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Review of Articles on Immigration

Updated on November 29, 2014

Five Myths About Immigration

The article “Five Myths About Immigration” is the author’s attempt to debunk five common misconceptions about immigration. The article seeks to educate the reader about taking immigration myths at face value. By opening minds through education, individuals may come to realize the benefits of immigration

Cole attempts to debunk five common opinions about immigration and its implications. The first myth is “America is being overrun with immigrants”. The author refutes this thought by maintaining that the immigrant population is approximately 8% today compared with the much higher percentage between the years of 1870 and 1920. The second myth is “Immigrants take jobs from US citizens”. Cole responds that immigrants create more jobs than they fill. Immigrants are often highly productive in their own businesses and hire other immigrants along with US citizens. This is demonstrated through statistics found on the 1994 A.C.L.U. Immigration Rights Project Report. Thirdly, “Immigrants are a drain on society’s resources”. The author cites a 1994 Urban Institute report that shows immigrants pay more money in taxes than they use in services. The fourth claim is “Aliens refuse to assimilate and are depriving us of our cultural and political stability”. Cole maintains that American culture is based upon change and nothing stays the same over time. He also points out that even if this myth were true, it is not grounds to limit immigration. The final claim is that “Non-citizen immigrants are not entitled to constitutional rights”. The author claims “the Constitution literally extends the fundamental protections in the Bill of Rights” to all people”. (Cole, 1994) He also points out that, in time, we will all be held accountable for how well or how poorly we treated others.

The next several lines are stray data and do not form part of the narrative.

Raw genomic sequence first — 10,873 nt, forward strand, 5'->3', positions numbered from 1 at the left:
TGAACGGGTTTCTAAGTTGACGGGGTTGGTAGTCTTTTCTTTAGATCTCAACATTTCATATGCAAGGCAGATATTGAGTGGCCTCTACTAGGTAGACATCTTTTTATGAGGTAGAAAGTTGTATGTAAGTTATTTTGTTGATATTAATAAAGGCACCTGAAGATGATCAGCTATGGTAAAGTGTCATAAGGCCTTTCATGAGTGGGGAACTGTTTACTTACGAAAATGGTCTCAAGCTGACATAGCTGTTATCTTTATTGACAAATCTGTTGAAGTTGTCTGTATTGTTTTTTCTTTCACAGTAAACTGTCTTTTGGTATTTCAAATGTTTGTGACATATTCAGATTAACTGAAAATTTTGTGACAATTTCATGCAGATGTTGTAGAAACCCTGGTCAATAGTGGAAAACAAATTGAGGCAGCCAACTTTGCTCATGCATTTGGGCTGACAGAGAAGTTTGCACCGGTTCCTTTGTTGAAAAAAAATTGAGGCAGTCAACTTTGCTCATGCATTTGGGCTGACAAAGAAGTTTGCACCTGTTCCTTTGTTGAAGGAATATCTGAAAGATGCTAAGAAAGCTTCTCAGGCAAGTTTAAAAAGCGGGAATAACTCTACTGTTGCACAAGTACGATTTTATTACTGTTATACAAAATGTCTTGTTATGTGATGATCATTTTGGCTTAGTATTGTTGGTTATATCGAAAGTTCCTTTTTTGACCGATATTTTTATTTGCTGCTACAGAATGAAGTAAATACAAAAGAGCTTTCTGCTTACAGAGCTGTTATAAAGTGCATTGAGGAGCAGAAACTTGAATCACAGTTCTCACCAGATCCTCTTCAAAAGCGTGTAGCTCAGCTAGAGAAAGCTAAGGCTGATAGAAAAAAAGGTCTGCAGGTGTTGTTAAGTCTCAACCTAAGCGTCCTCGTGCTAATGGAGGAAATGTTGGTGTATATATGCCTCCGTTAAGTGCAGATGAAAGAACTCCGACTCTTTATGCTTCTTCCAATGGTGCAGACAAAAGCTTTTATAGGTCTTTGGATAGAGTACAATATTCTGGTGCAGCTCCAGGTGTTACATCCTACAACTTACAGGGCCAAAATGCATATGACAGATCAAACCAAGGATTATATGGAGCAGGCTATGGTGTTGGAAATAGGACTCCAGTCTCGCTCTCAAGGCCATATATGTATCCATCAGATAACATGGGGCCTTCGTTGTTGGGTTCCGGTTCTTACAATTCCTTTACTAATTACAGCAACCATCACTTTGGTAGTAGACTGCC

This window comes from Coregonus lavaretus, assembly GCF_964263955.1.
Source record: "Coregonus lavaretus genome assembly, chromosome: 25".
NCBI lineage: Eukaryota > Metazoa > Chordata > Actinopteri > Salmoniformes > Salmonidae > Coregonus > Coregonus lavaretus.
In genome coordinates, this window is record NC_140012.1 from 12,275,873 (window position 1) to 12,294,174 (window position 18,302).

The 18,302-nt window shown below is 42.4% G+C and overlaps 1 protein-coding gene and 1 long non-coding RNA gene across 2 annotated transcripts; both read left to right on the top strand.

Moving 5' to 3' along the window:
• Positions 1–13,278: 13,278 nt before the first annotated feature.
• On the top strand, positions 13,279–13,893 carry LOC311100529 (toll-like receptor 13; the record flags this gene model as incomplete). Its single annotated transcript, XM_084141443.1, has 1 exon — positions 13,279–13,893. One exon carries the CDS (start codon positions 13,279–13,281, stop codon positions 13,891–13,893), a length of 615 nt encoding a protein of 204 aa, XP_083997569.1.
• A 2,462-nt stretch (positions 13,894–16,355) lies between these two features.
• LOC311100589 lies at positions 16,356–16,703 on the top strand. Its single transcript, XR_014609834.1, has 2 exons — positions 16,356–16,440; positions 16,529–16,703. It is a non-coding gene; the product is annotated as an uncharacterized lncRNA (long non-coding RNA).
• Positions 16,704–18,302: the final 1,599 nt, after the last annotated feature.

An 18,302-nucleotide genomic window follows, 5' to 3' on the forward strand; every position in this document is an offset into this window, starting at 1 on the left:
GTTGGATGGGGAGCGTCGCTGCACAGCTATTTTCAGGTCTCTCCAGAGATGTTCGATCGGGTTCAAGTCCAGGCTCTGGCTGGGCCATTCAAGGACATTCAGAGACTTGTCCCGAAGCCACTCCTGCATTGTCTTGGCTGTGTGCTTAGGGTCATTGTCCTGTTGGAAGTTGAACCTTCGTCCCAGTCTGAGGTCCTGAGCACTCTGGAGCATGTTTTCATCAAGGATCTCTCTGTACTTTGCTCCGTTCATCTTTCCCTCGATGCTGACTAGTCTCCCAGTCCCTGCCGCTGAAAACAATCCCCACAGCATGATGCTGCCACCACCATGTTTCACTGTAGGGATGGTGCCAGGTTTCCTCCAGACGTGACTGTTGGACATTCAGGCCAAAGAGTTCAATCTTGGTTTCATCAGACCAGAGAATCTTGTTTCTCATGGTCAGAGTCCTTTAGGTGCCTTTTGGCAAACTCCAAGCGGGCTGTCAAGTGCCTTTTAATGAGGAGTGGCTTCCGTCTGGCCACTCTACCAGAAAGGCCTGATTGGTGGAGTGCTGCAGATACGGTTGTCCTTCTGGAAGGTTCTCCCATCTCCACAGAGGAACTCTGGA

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“America is being overrun with immigrants” is not a valid premise. Due to the fact that the United States was founded on the principle of immigration, immigrants are the driving force behind the huge melting pot that is the United States. Our ancestors were all immigrants at one time or another. Some are just more recent than others. The percentage of immigrants is likely lower than in the past. This leads to the conclusion that immigration has the potential to work wonders for the United States, but certain limitations are necessary in order to insure control. Certain limitations should be in place.

“Immigrants take jobs from US citizens” is often an excuse used by individuals who do not support immigration. These same individuals place the blame for suppressed wages on immigration control. According to The Dark Side of Illegal Immigration: Facts, Figures and Statistics on Illegal Immigration, “illegal immigration distorts the law of supply and demand in a capitalistic society” and “It wasn't that long ago that being a dry-waller, brick-layer, house framer, painter, roofer, carpet layer, plumber, or electrician was a decently compensated, middle class trade. Now it is increasingly becoming the work for illegal aliens at far less than the free market rate”. Immigrants often come to the United States to work these low-paying and low-skilled jobs because the conditions of these undesirable US jobs are more favorable that conditions for most jobs in their native country. Citizens blame these individuals for daring to dream of a better life for themselves and their families. These low-paying and low-skilled jobs are often found by US citizens to be undesirable and someone has to do this type of work in order for the economy to function effectively.